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Television John Doyle: What do women want? More Outlander, big time

We are at the peak of mid-season madness. Good new shows are airing – American Crime, Last Man on Earth and Empire on the networks. On cable and Netflix, House of Cards, Justified and The Americans have returned. Anticipation is high for the final batch of Mad Men episodes starting April 5 and the return of Game of Thrones on April 12.

But the seething anticipation among many millions of women viewers is about something else. It's about the return of Outlander. It comes back in the United States on Starz on April 4 and in Canada on Showcase on April 5. There is a term for what is happening now. It's "Droughtlander." Even Entertainment Tonight is talking about Droughtlander.

Outlander, based on the books by Diana Gabaldon, began airing in the U.S. last summer on Starz, the feisty premium cable channel. Soon, across various platforms, Outlander was pulling in five million viewers. Not 100-per-cent female, but the ardent interest of women was striking.

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Starz chief executive officer Chris Albrecht, who used to run HBO, had declared, "There's a lack of female-skewing programs in the premium space." And Outlander was the answer. It's about a strong, self-aware, self-possessed female protagonist, former army nurse Claire Randall (Irish actress Caitriona Balfe), who, in 1945, is mysteriously transported back to the 1700s and becomes entangled with a Scottish warrior, Jamie Fraser (Sam Heughan). In 1945 she had a husband with whom she was just establishing a loving relationship after being separated through the Second World War. She is, then, caught between two worlds, two men. Sounds like a wishy-washy romance, perhaps. But Outlander is unquestionably about one tough woman, and the story is always told from her perspective. In one interview, Gabaldon was asked about Claire's formidable strength, and said, "I don't like stupid women."

The series is a superb saga to get lost in. (You can find the first season on shomi.) It's a mesmerizing, compelling journey into the heart of Scotland's history and into a strong woman's perspective on love and sex. This is no jejune romance. It's about a powerful spirit, Claire's, evoked with sensitivity and nuance. Balfe is brilliant in it.

The other day I took part in a phone conference with Balfe, along with a small international group of journalists, most from South American countries. It was a slightly surreal experience. The intensity of interest is real. And for those suffering from Droughtlander, I can reveal a few key points.

Asked what she likes about Claire, Balfe said, "She is passionate, intelligent, fearless. She has gumption. She's almost like a wild horse in this world."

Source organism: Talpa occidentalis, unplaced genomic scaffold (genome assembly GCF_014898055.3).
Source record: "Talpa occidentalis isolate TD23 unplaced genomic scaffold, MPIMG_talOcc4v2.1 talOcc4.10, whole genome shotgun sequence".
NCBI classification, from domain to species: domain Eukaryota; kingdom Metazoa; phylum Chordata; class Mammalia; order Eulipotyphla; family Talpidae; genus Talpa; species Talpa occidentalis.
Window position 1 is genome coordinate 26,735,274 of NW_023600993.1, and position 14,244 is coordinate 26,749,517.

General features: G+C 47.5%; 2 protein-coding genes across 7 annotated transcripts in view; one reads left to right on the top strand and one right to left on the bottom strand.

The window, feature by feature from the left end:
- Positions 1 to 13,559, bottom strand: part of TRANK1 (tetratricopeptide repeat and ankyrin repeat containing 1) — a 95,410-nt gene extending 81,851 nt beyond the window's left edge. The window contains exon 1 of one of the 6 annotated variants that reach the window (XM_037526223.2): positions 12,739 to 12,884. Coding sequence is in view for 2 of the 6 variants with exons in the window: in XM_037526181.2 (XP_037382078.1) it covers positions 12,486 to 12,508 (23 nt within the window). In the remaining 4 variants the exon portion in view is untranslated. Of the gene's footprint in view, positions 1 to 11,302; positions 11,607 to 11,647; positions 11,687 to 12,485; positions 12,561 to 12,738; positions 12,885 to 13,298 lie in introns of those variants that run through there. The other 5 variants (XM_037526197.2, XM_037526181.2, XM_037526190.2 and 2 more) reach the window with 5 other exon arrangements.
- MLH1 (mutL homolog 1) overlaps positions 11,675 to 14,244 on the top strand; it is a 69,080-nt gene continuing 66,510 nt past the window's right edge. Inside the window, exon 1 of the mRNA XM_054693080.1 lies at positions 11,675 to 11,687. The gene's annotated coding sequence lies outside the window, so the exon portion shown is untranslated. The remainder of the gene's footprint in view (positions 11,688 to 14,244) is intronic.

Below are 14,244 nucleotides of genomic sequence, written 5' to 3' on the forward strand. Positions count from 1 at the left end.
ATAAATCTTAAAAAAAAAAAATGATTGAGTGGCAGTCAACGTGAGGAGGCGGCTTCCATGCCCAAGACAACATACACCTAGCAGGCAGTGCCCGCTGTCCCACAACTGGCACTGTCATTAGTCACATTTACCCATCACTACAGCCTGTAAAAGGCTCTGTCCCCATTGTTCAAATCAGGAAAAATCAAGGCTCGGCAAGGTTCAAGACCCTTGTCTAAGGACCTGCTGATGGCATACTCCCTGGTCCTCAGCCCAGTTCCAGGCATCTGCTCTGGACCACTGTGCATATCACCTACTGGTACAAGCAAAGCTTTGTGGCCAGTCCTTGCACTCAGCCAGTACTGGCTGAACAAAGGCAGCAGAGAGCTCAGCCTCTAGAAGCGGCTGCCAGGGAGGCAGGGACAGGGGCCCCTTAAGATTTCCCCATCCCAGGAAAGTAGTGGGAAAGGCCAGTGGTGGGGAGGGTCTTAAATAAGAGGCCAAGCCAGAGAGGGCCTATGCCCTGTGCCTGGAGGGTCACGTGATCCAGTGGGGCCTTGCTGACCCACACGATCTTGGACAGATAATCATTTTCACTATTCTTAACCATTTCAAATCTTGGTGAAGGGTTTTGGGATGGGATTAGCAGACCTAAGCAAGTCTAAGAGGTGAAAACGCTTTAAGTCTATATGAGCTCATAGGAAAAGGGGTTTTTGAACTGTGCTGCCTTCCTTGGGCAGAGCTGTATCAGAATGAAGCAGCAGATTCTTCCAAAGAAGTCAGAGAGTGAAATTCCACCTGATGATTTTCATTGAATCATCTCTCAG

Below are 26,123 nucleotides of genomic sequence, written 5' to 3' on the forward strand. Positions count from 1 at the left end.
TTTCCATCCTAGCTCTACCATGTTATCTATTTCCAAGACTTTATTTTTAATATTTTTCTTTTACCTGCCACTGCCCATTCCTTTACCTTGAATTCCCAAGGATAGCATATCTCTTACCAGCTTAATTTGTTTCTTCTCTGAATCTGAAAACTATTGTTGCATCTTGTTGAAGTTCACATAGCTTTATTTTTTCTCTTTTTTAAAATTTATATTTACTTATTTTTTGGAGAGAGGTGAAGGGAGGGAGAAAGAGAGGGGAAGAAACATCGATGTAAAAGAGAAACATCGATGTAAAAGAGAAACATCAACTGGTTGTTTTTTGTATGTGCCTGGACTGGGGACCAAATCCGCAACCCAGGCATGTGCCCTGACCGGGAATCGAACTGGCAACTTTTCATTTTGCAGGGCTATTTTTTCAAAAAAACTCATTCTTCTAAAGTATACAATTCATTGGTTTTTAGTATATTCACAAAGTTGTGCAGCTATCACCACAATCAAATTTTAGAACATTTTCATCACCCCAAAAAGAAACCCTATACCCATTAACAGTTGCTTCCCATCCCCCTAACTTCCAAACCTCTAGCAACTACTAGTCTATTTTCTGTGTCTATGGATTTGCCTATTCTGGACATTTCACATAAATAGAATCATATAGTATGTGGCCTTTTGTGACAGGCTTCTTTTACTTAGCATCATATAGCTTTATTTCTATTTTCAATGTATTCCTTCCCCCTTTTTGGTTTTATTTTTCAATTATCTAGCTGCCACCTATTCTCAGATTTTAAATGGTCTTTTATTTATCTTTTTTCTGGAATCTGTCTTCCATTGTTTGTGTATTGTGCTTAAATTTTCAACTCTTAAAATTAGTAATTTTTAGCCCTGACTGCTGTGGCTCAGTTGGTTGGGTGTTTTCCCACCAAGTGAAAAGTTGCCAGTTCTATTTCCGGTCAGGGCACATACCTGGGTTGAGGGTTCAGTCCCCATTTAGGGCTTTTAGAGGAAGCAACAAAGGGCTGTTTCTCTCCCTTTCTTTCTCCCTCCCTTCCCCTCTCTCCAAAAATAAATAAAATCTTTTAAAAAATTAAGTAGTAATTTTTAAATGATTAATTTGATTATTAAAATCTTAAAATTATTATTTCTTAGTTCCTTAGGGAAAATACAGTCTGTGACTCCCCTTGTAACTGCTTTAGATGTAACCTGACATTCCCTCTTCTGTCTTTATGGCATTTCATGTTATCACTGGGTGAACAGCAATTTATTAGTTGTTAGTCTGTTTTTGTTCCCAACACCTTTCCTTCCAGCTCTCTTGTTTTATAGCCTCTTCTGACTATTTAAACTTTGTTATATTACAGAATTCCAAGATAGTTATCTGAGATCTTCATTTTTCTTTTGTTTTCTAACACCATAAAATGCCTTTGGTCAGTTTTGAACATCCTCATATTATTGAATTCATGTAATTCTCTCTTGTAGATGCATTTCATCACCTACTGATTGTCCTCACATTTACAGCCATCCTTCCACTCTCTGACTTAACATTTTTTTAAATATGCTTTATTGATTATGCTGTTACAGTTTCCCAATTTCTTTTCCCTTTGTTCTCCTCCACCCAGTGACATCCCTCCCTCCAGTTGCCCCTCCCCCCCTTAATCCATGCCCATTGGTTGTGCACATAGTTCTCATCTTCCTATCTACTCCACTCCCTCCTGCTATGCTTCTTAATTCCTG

When asked, "Is it possible to love two men?" Balfe hesitated, laughed ruefully and answered with this: "That's a tricky question. It's possible to be torn. The love Claire had for Frank was unquestioned until she met Jamie. There are times when a person is torn."

The matter of the sex scenes in Outlander came up. The series is now adored for the naturalness and air of authenticity of those scenes. "Obviously it's a relief that the reaction is positive," Balfe said. "Those are not easy scenes to do. No one involved was interested in gratuitous sex scenes. We have an emotionally intelligent man in charge, Ron Moore [producer and showrunner] and it's a relief that people want this sort of treatment of sex scenes."

On the matter of Claire's relationship with Jamie: "There is a honeymoon phase, a dreamlike phase. Now they have to bond with each other again. Jamie has had to rescue her, but that is turned on its head. These are two people working to forge a real union."

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On comparisons between Game of Thrones and Outlander: "Game of Thrones opened the door for us. A successful show allows another one in the door. But Game of Thrones is a fantasy. Our drama has real historical events mixed in with fiction. And we have a central love story at the heart of things."

Given that Outlander is sparked by a mystical event in which Claire is transported to the 18th century, Balfe was asked, "Ever had a mystical event in your life?" She hesitated, then said, "Well, what do I share here … ?" And then she told the story of working in Japan a few years ago. "I think I met a ghost. People like to ridicule that, but I think it happened. There were noises in this house. I would come home and find electrical things were turned on. In bed one night I felt a presence in the room. I felt something stroking my head. The next day I packed my bags, and never stayed there again."

In the first episode of Outlander, Claire says, "When confronted with the impossible, the rational mind will grope for the logical." Ghosts, mysticism be damned – it's logical that viewers crave Outlander. There's nothing else like it.

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